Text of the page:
Browse Exhibits (2 total)

Global Ingredients: The Diverse Origins of Natural Materials in Ms. Fr. 640


Global Ingredients: The Diverse Origins of Natural Materials in BnF Ms. Fr. 640 is a project that developed out of a seminar, “Making and Knowing in Early Modern Europe: Hands-On History” (Fall 2021) at Columbia University. At the center of the seminar was the anonymous sixteenth-century French artisanal and technical manuscript, BnF Ms. Fr. 640.

The Global Ingredients project intends to serve as a complementary resource to Secrets of Craft and Nature in Renaissance France. A Digital Critical Edition and English Translation of BnF Ms. Fr. 640. The aim of our project is to show the geographic diversity of ingredients used in Ms. Fr. 640 by visualizing their locations of origins through an interactive map, accompanied by texts that describe and further contextualize the ingredients. 

Our research traces the history and evolution of ingredients – ranging from natural materials for pigments and animal byproducts for perfumes to substances with medicinal properties – that moved across the Old World (Afro-Eurasia) and the New World (North and South America).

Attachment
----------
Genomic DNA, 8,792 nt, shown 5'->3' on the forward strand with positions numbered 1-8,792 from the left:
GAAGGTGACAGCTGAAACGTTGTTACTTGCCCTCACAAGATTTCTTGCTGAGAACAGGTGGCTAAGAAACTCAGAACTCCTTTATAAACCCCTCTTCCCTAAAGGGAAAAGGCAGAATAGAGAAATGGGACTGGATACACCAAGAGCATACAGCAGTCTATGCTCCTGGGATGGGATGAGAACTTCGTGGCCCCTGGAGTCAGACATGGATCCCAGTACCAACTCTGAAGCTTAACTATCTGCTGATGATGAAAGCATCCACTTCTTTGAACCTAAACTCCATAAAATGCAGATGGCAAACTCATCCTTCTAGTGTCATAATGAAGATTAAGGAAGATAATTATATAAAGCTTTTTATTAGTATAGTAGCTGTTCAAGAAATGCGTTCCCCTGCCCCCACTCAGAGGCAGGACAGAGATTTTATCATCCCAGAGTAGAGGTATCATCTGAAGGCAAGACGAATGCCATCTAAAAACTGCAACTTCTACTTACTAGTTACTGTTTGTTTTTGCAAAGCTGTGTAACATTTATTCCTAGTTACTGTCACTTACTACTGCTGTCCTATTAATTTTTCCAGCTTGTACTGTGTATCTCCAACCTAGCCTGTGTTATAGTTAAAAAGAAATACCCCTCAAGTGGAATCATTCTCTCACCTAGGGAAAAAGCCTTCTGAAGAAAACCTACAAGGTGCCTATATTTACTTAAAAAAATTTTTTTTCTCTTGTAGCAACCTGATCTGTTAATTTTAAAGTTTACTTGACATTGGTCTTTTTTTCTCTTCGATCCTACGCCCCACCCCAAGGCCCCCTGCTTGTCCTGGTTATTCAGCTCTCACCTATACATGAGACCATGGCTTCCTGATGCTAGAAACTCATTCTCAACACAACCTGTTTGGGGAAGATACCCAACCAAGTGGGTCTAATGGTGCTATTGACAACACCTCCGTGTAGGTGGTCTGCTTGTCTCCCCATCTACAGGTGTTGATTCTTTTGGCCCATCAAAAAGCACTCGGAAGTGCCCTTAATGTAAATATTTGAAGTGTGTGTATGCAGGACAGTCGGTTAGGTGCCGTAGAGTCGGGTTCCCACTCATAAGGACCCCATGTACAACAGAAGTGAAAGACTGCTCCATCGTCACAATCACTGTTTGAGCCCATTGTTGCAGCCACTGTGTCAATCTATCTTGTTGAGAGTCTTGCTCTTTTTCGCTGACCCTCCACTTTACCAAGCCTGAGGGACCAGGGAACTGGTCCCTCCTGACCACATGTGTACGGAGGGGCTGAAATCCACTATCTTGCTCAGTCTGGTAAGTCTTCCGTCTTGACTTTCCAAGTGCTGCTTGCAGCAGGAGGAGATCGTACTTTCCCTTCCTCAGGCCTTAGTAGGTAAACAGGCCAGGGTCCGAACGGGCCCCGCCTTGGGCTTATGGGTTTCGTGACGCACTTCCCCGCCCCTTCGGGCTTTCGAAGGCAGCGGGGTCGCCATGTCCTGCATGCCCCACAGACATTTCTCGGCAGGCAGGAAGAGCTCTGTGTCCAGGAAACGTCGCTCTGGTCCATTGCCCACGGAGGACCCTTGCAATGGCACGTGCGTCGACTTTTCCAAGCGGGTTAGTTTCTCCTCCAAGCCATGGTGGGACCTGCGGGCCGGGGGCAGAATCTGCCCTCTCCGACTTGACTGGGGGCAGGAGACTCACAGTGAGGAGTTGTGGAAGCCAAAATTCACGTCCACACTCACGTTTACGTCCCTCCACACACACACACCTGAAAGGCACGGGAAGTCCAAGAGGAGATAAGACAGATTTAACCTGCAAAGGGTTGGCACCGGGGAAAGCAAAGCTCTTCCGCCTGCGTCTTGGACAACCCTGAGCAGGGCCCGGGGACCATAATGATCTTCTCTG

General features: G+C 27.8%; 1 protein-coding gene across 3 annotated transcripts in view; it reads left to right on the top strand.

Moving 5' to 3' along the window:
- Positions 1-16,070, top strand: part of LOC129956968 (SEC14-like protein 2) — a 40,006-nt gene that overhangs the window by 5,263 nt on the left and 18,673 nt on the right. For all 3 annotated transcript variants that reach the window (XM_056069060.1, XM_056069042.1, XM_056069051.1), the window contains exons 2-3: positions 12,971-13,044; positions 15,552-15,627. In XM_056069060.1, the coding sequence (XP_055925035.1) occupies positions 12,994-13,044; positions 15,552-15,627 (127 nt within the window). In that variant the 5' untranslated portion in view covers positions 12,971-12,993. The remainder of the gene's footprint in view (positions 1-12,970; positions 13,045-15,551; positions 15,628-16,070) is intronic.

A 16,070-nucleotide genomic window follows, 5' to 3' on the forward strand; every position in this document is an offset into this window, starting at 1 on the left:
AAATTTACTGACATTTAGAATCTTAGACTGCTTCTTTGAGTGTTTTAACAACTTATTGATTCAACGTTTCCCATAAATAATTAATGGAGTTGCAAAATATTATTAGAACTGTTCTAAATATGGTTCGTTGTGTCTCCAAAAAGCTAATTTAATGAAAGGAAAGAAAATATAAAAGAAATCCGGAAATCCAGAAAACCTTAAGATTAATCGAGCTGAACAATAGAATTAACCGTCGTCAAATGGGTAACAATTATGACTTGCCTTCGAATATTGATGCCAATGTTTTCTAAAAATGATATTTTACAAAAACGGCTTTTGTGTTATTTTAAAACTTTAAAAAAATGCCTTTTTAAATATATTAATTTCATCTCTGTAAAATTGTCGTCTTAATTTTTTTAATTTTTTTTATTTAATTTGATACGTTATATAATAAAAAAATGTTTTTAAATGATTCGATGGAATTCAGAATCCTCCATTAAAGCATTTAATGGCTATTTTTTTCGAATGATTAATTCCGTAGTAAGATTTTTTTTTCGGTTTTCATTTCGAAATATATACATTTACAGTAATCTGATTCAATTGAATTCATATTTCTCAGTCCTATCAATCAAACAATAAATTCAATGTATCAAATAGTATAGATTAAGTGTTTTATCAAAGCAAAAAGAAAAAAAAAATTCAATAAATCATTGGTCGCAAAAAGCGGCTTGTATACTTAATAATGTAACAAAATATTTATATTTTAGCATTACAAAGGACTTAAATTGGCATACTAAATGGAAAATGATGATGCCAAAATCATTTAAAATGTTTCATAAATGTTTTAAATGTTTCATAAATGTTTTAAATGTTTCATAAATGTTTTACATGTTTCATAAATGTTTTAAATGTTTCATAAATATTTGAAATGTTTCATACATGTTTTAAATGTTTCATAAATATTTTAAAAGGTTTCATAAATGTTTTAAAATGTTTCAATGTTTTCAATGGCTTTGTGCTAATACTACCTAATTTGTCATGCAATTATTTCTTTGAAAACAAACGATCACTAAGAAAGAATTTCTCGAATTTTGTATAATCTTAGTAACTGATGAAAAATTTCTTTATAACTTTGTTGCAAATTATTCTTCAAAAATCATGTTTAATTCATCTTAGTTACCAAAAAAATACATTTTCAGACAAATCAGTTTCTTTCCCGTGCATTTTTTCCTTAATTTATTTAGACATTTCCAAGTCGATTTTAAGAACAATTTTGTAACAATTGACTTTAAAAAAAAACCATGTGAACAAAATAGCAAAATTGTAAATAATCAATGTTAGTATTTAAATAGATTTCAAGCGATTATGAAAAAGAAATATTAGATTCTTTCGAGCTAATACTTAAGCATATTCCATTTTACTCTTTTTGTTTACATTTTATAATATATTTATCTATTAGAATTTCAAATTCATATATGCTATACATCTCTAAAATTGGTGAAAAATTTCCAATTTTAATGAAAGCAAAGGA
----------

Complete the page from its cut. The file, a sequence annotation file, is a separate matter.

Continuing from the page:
Reflecting the fluidity of the cross-cultural exchanges across geographical boundaries during the early modern period, our selection of ingredients includes long-distance and newly traded materials around the author-practitioner’s time as well as materials brought from shorter distances (i.e., locations outside of Toulouse, France that fall within the borders of modern-day Europe). Some ingredients have complex (and sometimes unclear) origins that involve multiple locations while others have more straightforward provenances. Our curated collection of ingredients is only a start to show the extent of an increasingly globalized world manifested in Ms. Fr. 640. 

To accommodate our present-day audience while also working within the available options in our chosen digital mapping tool, we are using the global map with modern national boundaries (National Geographic). Based on this map, we provide an approximation of the geographical origins of the ingredients. For historical reference, we offer a world map nearly contemporaneous to Ms. Fr. 640 (dated to ca. 1580) and produced by the cartographer Rumold Mercator (1545-1599) on the next page.